I’m 27 years old. I was born in Los Angeles, California, but raised in Duplin county. I am an ECU graduate and by default, a proud pirate. I recently made the big move back to Greenville when I took a recruiting position at Roebuck. I love God, love helping people, reading, writing, and spending time with loved ones.
I was working in Treasury Management for Southern Bank & Trust Company.
Movie: Ask me about books!! 😊
Music Genre: Contemporary Christian
TV Show: The Office, Friends
Color: Green and Purple
Food: It’s so hard!! Italian is among the top 5!
Beverage: Lemonade or Arnold Palmers
I love getting up in the morning and knowing that I can make a small difference in someone’s life. Even when some of the positions are temporary, it feels awesome to know that you may have helped someone who was in a rut, and just needed a little push in the right direction.
Extremely important. A resume showcases who you are, what you have to offer, how well you pay attention and how much you want a job.
I look for someone who is honest with who they are, and with the weaknesses and strengths they possess. I look for people who are confident, reliable, and hard working. Skills are a plus, but I think that what makes a person stick out among the rest are the (not so) small details. Are they on time? Are they honest? Do they show up? Do they complain? There is no bigger turn off for a recruiter than the candidate who calls every day looking for a job, but fails to show up when you place him in one.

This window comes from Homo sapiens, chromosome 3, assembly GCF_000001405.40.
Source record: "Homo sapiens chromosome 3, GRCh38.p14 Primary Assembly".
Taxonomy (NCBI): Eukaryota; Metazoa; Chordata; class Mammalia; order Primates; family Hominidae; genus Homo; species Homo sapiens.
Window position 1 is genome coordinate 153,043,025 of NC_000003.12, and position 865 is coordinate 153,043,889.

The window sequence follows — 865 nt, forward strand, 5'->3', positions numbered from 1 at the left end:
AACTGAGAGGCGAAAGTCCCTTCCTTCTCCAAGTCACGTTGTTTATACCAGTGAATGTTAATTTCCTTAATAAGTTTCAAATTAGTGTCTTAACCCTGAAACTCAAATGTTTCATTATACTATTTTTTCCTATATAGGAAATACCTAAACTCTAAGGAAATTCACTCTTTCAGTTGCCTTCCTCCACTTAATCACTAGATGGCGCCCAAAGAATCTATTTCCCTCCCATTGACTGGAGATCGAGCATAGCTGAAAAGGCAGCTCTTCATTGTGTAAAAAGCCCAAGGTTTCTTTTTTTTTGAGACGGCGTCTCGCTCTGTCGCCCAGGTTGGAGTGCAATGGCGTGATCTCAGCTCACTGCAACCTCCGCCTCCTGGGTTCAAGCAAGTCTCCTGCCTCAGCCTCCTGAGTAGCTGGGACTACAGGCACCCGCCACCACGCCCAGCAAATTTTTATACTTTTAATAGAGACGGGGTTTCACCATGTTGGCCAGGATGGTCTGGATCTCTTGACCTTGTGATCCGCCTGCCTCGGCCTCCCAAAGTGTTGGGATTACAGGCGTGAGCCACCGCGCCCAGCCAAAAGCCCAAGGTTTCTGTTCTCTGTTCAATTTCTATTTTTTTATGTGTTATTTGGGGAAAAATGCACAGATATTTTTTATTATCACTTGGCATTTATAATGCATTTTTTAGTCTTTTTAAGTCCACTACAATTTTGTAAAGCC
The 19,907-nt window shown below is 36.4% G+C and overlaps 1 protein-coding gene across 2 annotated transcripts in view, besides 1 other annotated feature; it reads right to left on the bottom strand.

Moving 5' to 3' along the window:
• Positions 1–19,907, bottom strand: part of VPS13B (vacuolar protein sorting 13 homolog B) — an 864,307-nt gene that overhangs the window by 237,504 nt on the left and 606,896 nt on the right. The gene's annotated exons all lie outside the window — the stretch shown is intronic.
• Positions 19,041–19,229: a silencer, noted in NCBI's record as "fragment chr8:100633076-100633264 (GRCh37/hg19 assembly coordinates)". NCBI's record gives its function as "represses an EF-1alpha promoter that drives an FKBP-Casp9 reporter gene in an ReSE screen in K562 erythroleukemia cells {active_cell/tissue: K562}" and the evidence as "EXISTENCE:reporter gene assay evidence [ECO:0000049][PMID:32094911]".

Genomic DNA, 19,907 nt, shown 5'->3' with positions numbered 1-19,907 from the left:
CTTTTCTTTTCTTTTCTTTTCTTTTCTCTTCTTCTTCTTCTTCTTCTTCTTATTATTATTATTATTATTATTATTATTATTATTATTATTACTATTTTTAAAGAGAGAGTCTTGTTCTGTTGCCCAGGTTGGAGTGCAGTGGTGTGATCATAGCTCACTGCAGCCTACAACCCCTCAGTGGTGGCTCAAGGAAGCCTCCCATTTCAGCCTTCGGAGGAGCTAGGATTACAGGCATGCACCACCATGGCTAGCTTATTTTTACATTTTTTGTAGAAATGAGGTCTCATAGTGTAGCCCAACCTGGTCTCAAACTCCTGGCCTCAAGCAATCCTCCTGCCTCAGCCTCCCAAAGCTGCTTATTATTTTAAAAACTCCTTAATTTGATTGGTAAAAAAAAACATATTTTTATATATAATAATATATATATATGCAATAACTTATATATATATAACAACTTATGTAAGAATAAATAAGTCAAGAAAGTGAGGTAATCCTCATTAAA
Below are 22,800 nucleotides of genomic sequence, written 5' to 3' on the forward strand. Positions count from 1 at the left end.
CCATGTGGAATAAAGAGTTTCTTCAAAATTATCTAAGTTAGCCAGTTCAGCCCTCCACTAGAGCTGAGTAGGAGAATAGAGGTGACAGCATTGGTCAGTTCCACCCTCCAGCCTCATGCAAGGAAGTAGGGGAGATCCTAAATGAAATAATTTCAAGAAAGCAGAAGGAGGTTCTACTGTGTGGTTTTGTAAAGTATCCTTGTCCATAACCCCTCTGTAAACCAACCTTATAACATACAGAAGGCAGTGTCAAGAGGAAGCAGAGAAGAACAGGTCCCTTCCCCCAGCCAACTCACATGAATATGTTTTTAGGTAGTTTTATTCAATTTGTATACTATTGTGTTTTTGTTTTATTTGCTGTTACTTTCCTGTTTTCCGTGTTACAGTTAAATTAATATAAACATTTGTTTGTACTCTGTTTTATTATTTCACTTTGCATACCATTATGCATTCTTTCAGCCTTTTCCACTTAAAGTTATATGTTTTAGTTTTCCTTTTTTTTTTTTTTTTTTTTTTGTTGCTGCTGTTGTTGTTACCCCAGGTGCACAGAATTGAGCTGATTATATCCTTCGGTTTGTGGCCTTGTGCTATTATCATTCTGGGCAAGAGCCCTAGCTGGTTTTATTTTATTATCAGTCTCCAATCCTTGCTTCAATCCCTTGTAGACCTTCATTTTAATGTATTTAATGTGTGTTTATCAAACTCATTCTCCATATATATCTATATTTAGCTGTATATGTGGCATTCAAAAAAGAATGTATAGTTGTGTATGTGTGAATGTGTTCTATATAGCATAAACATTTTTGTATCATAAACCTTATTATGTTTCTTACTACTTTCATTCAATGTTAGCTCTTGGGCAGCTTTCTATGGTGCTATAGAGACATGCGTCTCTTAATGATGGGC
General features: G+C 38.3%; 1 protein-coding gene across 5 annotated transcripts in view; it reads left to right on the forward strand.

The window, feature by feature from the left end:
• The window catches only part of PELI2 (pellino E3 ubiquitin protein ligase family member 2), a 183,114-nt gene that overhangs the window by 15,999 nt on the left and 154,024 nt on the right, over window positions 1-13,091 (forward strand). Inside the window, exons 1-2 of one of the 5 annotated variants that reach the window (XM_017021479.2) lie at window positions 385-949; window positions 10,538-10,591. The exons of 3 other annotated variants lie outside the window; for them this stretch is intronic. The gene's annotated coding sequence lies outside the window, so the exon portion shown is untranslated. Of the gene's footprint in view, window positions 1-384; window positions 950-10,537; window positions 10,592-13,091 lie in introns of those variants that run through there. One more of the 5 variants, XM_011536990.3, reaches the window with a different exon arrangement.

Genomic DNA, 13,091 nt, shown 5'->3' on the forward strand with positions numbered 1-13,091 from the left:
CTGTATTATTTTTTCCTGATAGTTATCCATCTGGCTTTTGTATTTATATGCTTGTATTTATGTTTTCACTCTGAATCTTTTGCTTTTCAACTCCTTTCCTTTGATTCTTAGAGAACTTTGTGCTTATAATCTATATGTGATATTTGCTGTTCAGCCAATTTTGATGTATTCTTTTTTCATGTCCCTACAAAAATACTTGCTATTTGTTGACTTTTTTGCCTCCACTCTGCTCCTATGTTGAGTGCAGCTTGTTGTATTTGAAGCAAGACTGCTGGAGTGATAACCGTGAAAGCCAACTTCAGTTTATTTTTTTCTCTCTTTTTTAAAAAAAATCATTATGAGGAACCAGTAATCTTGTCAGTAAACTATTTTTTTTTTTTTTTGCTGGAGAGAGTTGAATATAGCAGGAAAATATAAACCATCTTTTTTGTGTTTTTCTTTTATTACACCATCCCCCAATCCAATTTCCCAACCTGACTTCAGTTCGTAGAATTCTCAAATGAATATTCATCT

Do your homework. Find out all you can about the company that is hiring and what their requirements are and take heed of them. People would be surprised at how many interviews take place in which the candidate doesn’t possess the skills or experience the position requires. Dress the part. Not everyone can afford expensive suits or fancy clothes, but they can come muster an outfit that is clean, ironed, and that fits. Arrive at least ten to fifteen minutes early. It shows the recruiter that you’re serious and that you can be trusted with a position. I also suggest for candidates to be honest. There is no bigger warning sign to me than when I interview a candidate who talks incessantly about their imaginary skills or experience. Confidently share your strengths and weaknesses. No one knows everything and it’s easier to teach someone who recognizes they don’t know than teaching a person who believes they know it all.